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  14. Posted by herval | April 18, 2007, 12:47 pm

    I really don’t think ruby is a great choice for beginners, for the very same reasons you think it IS: it is more flexible than most languages, it’s syntax is clearer than most and the process of doing anything on it is shorter (just write and run). Learning programming should really be done the other way around: get a good grip on the hardest thing, and then everything else will come out easily. This said, I still consider C/C the best ones for teaching newbies. If you are interested on having great developers, that is…
    I’d say Demosthenes would agree ;)
    http://en.wikipedia.org/wiki/Demosthenes

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  15. Posted by Paul | April 18, 2007, 2:05 pm

    I was recently helping a friend learn to code and my first instinct was to use Ruby. In the end we moved to Java because we are preparing for a competition (no Ruby allowed :( ), but it was a good way to get started with the interactive console and simple syntax.

    The only downside is that, as was mentioned, once you have used Ruby you don’t really want to go to a language like Java or C .

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  16. Posted by Tony | April 18, 2007, 4:12 pm

    @Masklinn – irb has syntax highlight, auto indentation, and auto completion. Some might require inclusion of gems though. Though I’ll take a look into Python, thx.

    @slabounty – irb, most certainly, allows one to load files. I’ll admit that saving it’s state is a trickier task (here one can copy/paste as well ;) ), but with an assumption that IRB is used to play and test things out, such feature is not as applicable.

    @herval – yes, there still needs to be that difficult/complex/down-and-dirty-but-with-understanding stage in learning programming. My stance is that starting off with that will act as too soon of a cut off point for many. Paul and others argue that Ruby will spoil students too much to want to care about C or Java, though running for loops in Ruby, and building data structures with pointers in C are fairly separate concepts to stand independent.

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  17. Posted by David Koontz | April 18, 2007, 5:03 pm

    I can comment on this with some authority as I actually do teach programming and I am using Ruby, well sort of. I’m using a subset of Ruby that doesn’t include much OO. The reason is that Ruby, for non-programmers is simply too big a pill to swallow. Masklinn said “The basis of Ruby is not *that* complex, and children don’t have to understand all the intricacies of the language to be able to use it.” Blocks are integral to doing anything useful in Ruby. Try telling a new student what those things inside the | and | are. Method parameters? Hah, you can’t even bring up methods for several weeks, much less the anonymous lambda form.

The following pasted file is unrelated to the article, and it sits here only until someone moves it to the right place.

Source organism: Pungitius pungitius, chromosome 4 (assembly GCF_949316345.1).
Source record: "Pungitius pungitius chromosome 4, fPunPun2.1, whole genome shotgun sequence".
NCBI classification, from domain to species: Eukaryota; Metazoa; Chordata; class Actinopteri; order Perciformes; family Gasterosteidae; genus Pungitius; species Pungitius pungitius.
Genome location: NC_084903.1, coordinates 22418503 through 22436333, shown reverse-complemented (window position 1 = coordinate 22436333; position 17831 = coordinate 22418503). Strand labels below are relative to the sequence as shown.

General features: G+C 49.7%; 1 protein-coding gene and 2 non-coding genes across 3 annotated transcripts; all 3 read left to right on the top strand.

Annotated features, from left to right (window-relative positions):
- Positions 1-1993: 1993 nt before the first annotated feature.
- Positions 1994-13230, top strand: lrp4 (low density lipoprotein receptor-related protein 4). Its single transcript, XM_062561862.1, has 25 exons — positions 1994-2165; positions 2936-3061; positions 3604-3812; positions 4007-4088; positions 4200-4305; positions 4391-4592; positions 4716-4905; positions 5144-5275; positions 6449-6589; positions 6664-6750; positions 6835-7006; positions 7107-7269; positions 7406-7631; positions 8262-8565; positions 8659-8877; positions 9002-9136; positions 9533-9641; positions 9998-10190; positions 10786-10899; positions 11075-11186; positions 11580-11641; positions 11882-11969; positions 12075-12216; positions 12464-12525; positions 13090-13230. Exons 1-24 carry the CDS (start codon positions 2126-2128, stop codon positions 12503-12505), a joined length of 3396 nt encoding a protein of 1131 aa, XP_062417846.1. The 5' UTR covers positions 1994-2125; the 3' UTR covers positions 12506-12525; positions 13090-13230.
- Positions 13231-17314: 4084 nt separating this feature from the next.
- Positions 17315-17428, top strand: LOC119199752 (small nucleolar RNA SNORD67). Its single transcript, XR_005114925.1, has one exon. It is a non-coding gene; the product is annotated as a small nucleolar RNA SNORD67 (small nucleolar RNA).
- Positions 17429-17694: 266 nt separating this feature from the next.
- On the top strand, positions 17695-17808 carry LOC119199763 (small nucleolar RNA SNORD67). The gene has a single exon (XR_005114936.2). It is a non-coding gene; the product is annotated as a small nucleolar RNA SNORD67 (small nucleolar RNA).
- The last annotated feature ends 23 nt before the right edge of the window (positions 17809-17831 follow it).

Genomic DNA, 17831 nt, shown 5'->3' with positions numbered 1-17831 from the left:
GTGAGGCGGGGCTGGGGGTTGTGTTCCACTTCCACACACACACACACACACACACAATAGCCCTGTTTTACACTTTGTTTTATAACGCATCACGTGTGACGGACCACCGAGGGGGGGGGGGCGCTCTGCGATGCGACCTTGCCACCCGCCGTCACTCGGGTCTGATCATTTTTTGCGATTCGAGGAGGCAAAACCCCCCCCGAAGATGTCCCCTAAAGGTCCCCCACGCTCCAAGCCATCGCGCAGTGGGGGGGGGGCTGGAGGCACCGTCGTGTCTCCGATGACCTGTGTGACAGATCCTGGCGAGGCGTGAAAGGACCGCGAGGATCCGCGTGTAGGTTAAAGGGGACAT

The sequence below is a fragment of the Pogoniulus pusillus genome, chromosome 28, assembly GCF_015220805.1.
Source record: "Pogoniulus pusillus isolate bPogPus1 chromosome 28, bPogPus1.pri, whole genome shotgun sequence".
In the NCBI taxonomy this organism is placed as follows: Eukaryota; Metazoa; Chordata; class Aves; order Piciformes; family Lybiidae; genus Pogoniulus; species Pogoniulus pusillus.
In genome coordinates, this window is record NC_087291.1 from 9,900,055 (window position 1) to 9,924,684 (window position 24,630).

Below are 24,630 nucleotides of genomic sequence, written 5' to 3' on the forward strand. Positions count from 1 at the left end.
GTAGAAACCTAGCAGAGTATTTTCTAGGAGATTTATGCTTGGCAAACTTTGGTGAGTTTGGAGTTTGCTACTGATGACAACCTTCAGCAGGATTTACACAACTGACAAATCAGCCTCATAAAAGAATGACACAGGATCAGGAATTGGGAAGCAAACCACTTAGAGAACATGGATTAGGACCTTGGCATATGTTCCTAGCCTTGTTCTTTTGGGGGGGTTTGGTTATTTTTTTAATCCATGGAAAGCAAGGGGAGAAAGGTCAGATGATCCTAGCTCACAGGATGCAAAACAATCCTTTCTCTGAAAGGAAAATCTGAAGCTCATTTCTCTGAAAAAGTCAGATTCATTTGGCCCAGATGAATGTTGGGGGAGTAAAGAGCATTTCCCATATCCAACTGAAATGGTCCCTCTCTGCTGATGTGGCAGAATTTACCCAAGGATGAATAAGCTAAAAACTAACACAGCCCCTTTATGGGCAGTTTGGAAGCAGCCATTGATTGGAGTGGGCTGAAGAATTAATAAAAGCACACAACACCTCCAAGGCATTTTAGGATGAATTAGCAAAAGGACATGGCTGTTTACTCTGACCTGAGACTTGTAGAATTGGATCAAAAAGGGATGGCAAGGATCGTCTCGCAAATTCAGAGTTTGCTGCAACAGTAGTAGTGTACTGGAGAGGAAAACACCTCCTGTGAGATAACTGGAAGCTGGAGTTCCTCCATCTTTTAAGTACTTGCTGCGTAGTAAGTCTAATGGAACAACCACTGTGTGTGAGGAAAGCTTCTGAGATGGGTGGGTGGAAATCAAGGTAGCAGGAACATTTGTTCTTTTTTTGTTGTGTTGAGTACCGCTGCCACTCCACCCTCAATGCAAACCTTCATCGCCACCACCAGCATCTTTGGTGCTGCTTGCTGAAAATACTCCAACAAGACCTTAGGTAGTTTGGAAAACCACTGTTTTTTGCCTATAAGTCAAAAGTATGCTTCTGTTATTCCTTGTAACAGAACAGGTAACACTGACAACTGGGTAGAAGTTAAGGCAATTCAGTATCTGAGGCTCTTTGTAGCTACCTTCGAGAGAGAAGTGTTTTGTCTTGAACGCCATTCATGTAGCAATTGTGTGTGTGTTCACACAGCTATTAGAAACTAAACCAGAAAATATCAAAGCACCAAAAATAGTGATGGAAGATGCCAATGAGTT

No, if you’re going to use Ruby, and like my students you’re starting from absolute zero, then you’re going to have quite a few weeks of “this is what a variable is” and “this is the idea of a reference” before you get anywhere near methods. Given a long enough class (15 weeks) you could conceivably introduce objects, and then finally blocks, but that’s a long road to get one of the basic aspects of Ruby down. In the meantime you’ve either said “just type this and don’t worry about all this extra stuff” which is what people complain about C/Java/etc. for or you just ignore the standard library. Neither are good options. Luckily with the syntactic sugar of [] and {} you can actually get pretty far in terms of teaching basic data structures and operations on them.

    So, Ruby is a fantastic language, Ruby is what I choose to program in when I get a choice, Ruby is how I make my living, but Ruby is not the best language to teach. It has far too many concepts to get through all at once, which is useful in the real world, but hindering in an academic setting. Well mr-smart-pants-know-it-all what is the best language then? Assembly. Yep, a home grown simplified assembly (the interpreter implemented in Ruby of course). With only copy, some basic arithmetic and jumps there is too little to get confused (much). You only have 9 or so commands and a few registers. You can get some pretty advanced things done too, finding the largest values in lists, complex conditional logic, etc. I use my pseudo-assembly for the first few weeks of the class to get people into the mindset of solving problems and then show them Ruby, at which point they are very grateful to have such a powerful tool. They understand a lot of the concepts like references better as well. If anyone is interested in seeing more detail you can see my writeup here (http://www.koontzfamily.org/david/blog/?p=356).

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  18. Posted by Darren | April 18, 2007, 5:23 pm